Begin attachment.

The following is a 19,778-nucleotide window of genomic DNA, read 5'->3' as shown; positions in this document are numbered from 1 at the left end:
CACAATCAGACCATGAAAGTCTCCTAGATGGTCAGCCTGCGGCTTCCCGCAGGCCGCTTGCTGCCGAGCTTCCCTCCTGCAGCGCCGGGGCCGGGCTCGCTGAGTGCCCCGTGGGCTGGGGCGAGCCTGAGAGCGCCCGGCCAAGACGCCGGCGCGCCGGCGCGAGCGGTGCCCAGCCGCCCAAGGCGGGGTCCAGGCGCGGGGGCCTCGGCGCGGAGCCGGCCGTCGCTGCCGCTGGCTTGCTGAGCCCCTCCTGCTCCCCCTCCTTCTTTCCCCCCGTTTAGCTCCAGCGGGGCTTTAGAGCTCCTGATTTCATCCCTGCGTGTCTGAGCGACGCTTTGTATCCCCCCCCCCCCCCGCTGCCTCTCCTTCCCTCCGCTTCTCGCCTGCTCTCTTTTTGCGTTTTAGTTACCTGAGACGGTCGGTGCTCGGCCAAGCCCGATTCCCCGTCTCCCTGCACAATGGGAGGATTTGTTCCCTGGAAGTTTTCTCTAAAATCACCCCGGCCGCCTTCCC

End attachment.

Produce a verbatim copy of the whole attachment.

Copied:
The following is a 19,778-nucleotide window of genomic DNA, read 5'->3' as shown; positions in this document are numbered from 1 at the left end:
CACAATCAGACCATGAAAGTCTCCTAGATGGTCAGCCTGCGGCTTCCCGCAGGCCGCTTGCTGCCGAGCTTCCCTCCTGCAGCGCCGGGGCCGGGCTCGCTGAGTGCCCCGTGGGCTGGGGCGAGCCTGAGAGCGCCCGGCCAAGACGCCGGCGCGCCGGCGCGAGCGGTGCCCAGCCGCCCAAGGCGGGGTCCAGGCGCGGGGGCCTCGGCGCGGAGCCGGCCGTCGCTGCCGCTGGCTTGCTGAGCCCCTCCTGCTCCCCCTCCTTCTTTCCCCCCGTTTAGCTCCAGCGGGGCTTTAGAGCTCCTGATTTCATCCCTGCGTGTCTGAGCGACGCTTTGTATCCCCCCCCCCCCCCGCTGCCTCTCCTTCCCTCCGCTTCTCGCCTGCTCTCTTTTTGCGTTTTAGTTACCTGAGACGGTCGGTGCTCGGCCAAGCCCGATTCCCCGTCTCCCTGCACAATGGGAGGATTTGTTCCCTGGAAGTTTTCTCTAAAATCACCCCGGCCGCCTTCCC